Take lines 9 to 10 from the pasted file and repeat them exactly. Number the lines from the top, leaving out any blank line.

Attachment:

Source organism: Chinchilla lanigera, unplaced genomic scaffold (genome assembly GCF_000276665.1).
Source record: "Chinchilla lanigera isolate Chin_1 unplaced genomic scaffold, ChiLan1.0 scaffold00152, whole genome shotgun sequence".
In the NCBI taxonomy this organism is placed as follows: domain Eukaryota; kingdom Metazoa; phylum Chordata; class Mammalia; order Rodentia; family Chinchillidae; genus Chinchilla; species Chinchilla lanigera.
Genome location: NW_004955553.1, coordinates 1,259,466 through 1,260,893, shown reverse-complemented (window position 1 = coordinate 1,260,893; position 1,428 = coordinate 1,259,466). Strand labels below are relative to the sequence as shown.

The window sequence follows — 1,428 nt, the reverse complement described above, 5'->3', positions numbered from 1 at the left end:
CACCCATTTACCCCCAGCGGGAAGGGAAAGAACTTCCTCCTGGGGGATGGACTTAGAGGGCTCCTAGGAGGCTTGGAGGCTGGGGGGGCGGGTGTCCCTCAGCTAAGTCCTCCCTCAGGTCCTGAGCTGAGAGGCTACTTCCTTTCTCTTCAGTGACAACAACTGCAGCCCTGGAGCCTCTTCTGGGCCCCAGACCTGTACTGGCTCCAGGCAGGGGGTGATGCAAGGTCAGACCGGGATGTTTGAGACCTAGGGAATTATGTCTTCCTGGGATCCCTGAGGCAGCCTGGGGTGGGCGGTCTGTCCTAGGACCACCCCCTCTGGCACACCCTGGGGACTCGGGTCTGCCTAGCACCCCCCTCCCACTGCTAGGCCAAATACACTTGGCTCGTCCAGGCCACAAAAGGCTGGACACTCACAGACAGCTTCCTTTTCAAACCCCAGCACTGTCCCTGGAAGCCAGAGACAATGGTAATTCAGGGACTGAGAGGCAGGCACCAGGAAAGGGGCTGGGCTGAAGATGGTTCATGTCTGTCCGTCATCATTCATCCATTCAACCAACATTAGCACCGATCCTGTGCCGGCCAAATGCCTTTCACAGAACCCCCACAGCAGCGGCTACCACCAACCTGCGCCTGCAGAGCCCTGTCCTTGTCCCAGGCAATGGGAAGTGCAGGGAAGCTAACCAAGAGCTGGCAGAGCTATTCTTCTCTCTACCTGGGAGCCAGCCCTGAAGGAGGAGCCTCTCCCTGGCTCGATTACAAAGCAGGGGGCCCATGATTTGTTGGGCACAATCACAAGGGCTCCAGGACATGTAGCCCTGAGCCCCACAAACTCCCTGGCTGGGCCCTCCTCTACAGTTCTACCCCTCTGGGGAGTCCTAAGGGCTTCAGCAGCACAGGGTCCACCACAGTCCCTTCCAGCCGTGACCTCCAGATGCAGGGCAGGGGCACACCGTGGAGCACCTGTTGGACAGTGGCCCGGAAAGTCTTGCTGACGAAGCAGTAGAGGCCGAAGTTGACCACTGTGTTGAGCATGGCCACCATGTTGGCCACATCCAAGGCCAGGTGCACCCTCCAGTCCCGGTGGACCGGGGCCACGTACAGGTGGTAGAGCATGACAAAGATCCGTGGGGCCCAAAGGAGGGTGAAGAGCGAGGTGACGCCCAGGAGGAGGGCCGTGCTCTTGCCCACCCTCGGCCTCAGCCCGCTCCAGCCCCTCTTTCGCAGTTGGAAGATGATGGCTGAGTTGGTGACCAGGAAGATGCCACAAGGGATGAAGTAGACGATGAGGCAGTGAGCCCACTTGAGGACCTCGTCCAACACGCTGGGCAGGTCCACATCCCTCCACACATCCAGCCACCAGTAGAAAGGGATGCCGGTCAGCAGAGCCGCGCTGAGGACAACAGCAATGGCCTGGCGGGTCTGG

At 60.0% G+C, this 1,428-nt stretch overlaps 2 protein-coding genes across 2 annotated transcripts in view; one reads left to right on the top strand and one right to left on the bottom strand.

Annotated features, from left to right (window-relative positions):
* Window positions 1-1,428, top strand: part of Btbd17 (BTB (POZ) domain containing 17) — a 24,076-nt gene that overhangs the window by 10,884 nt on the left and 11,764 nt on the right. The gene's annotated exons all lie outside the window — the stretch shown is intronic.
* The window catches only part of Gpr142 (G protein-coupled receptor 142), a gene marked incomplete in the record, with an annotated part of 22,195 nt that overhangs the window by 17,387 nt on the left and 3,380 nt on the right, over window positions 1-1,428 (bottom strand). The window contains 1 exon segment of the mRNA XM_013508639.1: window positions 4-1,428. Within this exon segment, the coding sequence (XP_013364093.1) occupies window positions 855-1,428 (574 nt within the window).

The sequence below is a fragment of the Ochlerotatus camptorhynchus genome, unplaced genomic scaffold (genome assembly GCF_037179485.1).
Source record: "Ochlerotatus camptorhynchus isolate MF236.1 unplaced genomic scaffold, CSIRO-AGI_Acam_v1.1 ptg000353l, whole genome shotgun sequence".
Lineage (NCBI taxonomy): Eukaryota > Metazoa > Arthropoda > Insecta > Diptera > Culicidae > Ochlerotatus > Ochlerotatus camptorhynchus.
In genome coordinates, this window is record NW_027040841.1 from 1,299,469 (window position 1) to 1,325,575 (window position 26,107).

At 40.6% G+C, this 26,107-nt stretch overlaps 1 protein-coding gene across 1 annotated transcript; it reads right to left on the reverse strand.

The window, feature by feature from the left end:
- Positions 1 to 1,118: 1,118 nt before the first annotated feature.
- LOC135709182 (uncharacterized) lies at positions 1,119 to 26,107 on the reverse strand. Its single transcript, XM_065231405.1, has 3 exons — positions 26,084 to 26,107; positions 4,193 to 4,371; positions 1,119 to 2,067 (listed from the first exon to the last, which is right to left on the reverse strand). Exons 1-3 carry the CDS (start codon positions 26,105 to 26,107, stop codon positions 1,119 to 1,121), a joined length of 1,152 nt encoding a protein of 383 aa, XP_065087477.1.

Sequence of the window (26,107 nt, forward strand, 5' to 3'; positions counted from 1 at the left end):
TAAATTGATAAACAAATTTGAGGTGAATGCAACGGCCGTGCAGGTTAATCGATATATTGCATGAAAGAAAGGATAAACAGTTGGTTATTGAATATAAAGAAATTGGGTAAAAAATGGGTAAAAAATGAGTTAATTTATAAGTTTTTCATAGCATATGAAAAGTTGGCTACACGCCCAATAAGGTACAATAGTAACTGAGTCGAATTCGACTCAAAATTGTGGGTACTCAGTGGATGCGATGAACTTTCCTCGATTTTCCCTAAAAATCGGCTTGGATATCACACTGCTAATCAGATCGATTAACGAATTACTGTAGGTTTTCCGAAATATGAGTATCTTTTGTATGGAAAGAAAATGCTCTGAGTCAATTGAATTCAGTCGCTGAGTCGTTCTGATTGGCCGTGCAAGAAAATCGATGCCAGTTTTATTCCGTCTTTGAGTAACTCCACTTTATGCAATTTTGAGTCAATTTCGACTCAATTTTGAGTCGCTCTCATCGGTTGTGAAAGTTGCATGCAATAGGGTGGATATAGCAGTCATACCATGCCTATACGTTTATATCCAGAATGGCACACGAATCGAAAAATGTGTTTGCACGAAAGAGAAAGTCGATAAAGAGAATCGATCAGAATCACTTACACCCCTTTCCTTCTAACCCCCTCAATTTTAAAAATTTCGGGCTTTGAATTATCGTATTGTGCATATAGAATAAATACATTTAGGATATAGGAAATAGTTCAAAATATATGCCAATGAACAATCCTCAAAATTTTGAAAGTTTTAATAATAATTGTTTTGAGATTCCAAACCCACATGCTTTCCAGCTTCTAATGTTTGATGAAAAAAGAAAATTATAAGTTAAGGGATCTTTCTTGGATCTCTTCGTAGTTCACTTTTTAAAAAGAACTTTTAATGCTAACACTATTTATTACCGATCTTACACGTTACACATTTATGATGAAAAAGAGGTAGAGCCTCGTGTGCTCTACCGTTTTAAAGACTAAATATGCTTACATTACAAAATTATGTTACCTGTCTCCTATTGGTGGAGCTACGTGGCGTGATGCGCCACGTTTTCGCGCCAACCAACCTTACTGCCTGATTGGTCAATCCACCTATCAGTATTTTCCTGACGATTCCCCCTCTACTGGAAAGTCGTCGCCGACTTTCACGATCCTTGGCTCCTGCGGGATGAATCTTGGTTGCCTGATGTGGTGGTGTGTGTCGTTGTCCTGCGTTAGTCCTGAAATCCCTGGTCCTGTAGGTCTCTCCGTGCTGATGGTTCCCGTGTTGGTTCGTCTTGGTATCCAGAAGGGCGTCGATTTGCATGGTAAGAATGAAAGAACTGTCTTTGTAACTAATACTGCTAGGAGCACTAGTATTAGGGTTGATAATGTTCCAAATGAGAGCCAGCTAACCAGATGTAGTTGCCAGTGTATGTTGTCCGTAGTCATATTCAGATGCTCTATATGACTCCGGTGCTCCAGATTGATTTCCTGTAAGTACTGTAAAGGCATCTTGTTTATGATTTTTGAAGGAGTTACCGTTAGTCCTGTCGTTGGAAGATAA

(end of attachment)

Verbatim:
* Window positions 1-1,428, top strand: part of Btbd17 (BTB (POZ) domain containing 17) — a 24,076-nt gene that overhangs the window by 10,884 nt on the left and 11,764 nt on the right. The gene's annotated exons all lie outside the window — the stretch shown is intronic.
* The window catches only part of Gpr142 (G protein-coupled receptor 142), a gene marked incomplete in the record, with an annotated part of 22,195 nt that overhangs the window by 17,387 nt on the left and 3,380 nt on the right, over window positions 1-1,428 (bottom strand). The window contains 1 exon segment of the mRNA XM_013508639.1: window positions 4-1,428. Within this exon segment, the coding sequence (XP_013364093.1) occupies window positions 855-1,428 (574 nt within the window).